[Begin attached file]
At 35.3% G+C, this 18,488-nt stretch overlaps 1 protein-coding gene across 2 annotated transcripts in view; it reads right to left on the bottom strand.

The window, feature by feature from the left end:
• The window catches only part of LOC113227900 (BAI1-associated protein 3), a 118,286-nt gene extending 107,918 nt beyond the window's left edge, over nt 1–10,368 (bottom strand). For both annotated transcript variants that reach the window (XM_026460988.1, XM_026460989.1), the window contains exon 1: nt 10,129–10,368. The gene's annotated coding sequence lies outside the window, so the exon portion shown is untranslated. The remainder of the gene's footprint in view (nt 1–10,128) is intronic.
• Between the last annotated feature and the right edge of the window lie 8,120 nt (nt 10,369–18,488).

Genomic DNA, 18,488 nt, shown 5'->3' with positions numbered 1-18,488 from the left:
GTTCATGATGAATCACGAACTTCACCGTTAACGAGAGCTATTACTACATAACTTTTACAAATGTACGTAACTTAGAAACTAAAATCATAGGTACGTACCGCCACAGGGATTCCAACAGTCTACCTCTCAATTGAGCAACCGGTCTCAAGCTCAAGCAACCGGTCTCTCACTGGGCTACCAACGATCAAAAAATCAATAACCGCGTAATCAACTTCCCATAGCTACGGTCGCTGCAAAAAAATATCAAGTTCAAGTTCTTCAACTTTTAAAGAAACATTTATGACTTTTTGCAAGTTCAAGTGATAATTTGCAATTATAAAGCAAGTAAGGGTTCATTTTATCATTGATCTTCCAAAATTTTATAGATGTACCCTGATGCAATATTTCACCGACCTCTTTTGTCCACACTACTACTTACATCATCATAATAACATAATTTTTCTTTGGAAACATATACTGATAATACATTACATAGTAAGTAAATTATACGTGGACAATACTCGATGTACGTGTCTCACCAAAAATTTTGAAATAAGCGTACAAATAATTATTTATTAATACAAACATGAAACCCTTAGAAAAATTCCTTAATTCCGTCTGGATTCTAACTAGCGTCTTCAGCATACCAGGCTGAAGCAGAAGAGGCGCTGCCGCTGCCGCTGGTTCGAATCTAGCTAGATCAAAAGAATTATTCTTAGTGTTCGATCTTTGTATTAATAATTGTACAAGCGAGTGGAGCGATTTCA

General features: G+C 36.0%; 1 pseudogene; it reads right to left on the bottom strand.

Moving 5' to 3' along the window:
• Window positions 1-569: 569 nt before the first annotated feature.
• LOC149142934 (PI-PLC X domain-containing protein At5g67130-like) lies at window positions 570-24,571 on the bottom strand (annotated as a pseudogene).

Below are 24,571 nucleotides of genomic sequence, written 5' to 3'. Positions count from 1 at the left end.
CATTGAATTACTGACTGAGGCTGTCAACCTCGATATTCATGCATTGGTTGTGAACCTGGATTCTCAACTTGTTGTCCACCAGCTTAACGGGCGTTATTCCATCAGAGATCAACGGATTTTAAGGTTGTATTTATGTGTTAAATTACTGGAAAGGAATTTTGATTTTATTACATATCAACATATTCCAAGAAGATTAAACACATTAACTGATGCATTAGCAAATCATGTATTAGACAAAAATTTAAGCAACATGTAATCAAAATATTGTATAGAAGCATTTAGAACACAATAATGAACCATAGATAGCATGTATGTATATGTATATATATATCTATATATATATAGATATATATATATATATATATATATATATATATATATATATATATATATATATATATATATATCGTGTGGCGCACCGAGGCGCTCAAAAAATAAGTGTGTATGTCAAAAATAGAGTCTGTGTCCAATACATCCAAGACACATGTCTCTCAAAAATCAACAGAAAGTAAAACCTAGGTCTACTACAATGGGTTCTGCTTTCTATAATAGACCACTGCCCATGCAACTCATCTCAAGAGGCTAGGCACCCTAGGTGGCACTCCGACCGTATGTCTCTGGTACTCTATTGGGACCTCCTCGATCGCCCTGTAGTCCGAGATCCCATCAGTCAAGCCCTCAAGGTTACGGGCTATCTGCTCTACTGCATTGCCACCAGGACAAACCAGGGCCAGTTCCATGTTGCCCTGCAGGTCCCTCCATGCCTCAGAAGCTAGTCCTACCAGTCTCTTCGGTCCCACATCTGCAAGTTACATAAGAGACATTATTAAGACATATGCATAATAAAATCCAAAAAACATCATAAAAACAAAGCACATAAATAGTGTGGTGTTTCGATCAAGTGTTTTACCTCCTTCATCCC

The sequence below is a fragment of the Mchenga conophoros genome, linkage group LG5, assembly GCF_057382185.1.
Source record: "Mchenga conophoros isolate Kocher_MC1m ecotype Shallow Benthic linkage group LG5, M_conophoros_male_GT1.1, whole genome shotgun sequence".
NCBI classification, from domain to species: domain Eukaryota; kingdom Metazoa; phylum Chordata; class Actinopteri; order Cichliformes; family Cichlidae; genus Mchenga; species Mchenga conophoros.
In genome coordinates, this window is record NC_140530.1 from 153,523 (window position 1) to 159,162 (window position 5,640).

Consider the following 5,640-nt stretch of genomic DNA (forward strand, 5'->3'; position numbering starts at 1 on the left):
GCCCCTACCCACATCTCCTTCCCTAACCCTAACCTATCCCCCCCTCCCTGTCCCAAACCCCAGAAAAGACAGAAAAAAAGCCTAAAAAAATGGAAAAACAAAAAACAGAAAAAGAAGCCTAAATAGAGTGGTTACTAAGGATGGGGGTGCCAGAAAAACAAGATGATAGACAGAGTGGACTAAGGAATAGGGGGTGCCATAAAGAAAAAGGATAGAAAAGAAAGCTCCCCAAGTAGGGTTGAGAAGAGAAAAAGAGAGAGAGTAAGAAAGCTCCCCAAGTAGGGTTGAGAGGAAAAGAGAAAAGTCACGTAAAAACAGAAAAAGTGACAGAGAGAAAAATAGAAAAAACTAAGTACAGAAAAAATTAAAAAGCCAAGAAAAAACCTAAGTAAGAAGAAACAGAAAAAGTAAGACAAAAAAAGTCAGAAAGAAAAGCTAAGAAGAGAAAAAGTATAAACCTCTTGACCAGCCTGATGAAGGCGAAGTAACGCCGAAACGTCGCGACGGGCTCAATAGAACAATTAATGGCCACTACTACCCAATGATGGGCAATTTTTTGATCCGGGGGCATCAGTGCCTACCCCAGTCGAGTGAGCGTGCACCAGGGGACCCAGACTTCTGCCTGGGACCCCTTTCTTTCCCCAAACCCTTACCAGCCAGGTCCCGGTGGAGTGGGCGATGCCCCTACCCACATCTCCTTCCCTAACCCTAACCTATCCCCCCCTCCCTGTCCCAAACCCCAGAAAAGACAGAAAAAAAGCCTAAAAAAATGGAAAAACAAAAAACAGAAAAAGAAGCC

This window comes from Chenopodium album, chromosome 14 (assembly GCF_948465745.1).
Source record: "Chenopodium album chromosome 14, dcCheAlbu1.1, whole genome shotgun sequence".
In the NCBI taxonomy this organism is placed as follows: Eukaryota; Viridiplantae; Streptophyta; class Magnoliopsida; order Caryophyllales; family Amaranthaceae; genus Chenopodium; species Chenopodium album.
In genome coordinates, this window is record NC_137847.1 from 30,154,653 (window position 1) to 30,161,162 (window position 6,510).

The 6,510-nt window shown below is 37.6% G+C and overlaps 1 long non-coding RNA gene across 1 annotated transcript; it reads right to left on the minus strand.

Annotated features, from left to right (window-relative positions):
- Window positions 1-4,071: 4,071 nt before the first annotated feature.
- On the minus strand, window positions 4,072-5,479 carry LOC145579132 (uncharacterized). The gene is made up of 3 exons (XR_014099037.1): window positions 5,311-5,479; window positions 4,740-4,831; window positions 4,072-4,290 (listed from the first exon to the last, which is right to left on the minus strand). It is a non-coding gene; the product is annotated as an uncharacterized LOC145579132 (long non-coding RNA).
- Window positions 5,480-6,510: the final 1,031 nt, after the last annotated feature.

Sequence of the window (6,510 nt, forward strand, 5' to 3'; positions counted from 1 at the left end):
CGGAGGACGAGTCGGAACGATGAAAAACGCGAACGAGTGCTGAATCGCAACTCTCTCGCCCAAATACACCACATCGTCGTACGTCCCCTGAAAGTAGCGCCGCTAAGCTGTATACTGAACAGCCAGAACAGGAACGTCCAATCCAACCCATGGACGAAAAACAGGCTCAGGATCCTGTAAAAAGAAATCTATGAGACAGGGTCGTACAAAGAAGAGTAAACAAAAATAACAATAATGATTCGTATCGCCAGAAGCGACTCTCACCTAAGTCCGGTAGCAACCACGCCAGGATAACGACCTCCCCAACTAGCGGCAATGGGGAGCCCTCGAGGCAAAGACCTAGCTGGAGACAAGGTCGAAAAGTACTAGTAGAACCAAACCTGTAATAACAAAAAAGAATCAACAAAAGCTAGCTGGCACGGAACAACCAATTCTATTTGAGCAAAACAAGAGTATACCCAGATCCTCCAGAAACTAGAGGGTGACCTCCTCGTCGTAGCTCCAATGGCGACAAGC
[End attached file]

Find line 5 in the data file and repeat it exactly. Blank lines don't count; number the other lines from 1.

Genomic DNA, 18,488 nt, shown 5'->3' with positions numbered 1-18,488 from the left: